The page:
Sunday, April 5, 2015

Mischievous Kiss 2: Love in Tokyo

Episodes: 16
Synopsis (
Will life be one of married bliss for Naoki and Kotoko? In one of the most-anticipated sequels, the unlikely couple of the average Kotoko (Honoka Miki) and the brilliant Naoki (Yuki Furukawa) from “Mischievous Kiss: Love in TOKYO” returns for a second season! After the original series ended with the wedding of Naoki and Kotoko, the special episode “Mischievous Kiss 2: Love in Okinawa” follows Naoki and Kotoko on their honeymoon, where a strange couple turns up and meddles in their romantic getaway. As they settle back in their new lives after the honeymoon, can Naoki and Kotoko handle the pressures of marriage and their careers? “Mischievous Kiss 2: Love in TOKYO” is the sequel to the popular “Mischievous Kiss: Love in TOKYO” (2013). It is the fifth live adaptation of the popular Japanese manga “Itazura na Kiss,” following the original in 1996, Taiwan’s “It Started With a Kiss” (2005) and “They Kiss Again (2007), and Korea’s “Playful Kiss” (2010).

        Ever since I watched the Taiwanese version (It Started With a Kiss) and the second season of that (They Kiss Again), I fell in love with this show. I have to say that Mischievous Kiss 1 and 2 have not disappointed me. I fell in love with the dynamics of the show and the characters once again. I liked this version almost as much as I loved the Taiwanese and that says a lot. Watching this, it reminded me of why I liked the show in the first place. The first season is the light-hearted high school romance where things just fall perfectly into place for the characters. The second season is college life and the immediate confrontation of the future. It targets so many more issues and it allows the relationship to expand in ways that wouldn't be possible in the first season. They targeted issues as to how the high school love develops into one that thinks about sex, babies, jobs, what kind of future they want, and becoming codependent of one another while becoming more independent.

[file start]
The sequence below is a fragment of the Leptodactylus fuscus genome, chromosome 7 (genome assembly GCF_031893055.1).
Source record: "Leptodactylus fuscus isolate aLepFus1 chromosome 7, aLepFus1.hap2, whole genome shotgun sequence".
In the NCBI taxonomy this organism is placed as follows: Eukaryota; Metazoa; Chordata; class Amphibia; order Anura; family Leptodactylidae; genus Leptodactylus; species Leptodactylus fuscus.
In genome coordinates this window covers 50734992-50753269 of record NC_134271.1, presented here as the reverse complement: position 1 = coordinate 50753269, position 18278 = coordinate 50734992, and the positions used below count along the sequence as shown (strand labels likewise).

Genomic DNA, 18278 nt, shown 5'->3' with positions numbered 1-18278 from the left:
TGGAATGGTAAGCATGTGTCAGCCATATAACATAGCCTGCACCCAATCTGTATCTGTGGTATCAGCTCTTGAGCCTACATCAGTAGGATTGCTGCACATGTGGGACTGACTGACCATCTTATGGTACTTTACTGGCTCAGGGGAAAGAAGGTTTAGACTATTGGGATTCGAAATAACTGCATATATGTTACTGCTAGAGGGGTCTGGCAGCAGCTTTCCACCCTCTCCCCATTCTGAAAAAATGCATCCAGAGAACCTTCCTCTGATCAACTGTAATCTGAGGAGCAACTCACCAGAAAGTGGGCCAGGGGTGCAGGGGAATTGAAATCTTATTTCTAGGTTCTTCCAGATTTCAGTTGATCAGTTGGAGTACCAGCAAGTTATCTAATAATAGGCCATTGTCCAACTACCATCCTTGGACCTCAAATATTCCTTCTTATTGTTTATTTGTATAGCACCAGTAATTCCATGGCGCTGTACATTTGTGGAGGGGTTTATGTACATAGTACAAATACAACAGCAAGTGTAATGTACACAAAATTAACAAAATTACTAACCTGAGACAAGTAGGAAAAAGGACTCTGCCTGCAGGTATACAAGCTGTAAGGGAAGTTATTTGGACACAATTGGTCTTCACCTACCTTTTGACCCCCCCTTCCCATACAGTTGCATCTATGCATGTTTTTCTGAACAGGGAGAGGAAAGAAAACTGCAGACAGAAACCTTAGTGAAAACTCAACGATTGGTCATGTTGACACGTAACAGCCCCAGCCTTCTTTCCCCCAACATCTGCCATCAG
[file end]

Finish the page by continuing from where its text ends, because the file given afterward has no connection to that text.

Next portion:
However, I feel like Kotoko's character is just exaggerated. I don't think she's honestly slow in learning. She's motivated with a sense of independence. In It Started With A Kiss (Taiwanese version) and even in Playful  Kiss (Korean version), we were more worried about the development of our female protagonist because her goals were solely based on what our male protagonist's goals are. I see it in Kotoko as well but she seemed a little better off...just very incompetent in what she does. She was very ebullient throughout the entire drama and I really liked the scene where she fought with Irie. I loved when it happened in the Taiwanese drama and I still liked it in this version. The reason is that it truly showed that despite the infatuation Kotoko feels for Irie, the two are still very different. Love can be difficult when the people are on opposite ends of a spectrum. However, they worked it out and that little fight was a wake up call to all of us and the characters that they are different and will have to work together to make it work.
        In episode 9, when Irie's cousin visited and was totally open on confessing her love to Irie (which is kind of creepy but okay). My favorite quote of Kotoko from that episode when she said, "You might have loved him longer, but you'll never love him as much as I do." I liked this because it showed that love is not necessarily about the length of time you've been together but about how deep you love one another. In episode 10, it allowed us to see Yuki's mini romance start with a mini Kotoko. Their little romance continued on with an older version of Yuki and that was just very fascinating to watch. History truly repeated itself.
         I really enjoyed this drama. The Taiwanese version stopped at two seasons so I'm hoping that maybe the Japanese version will make up to three seasons? (Though I doubt it because both versions based it on the manga and this was how the manga ended because the author died).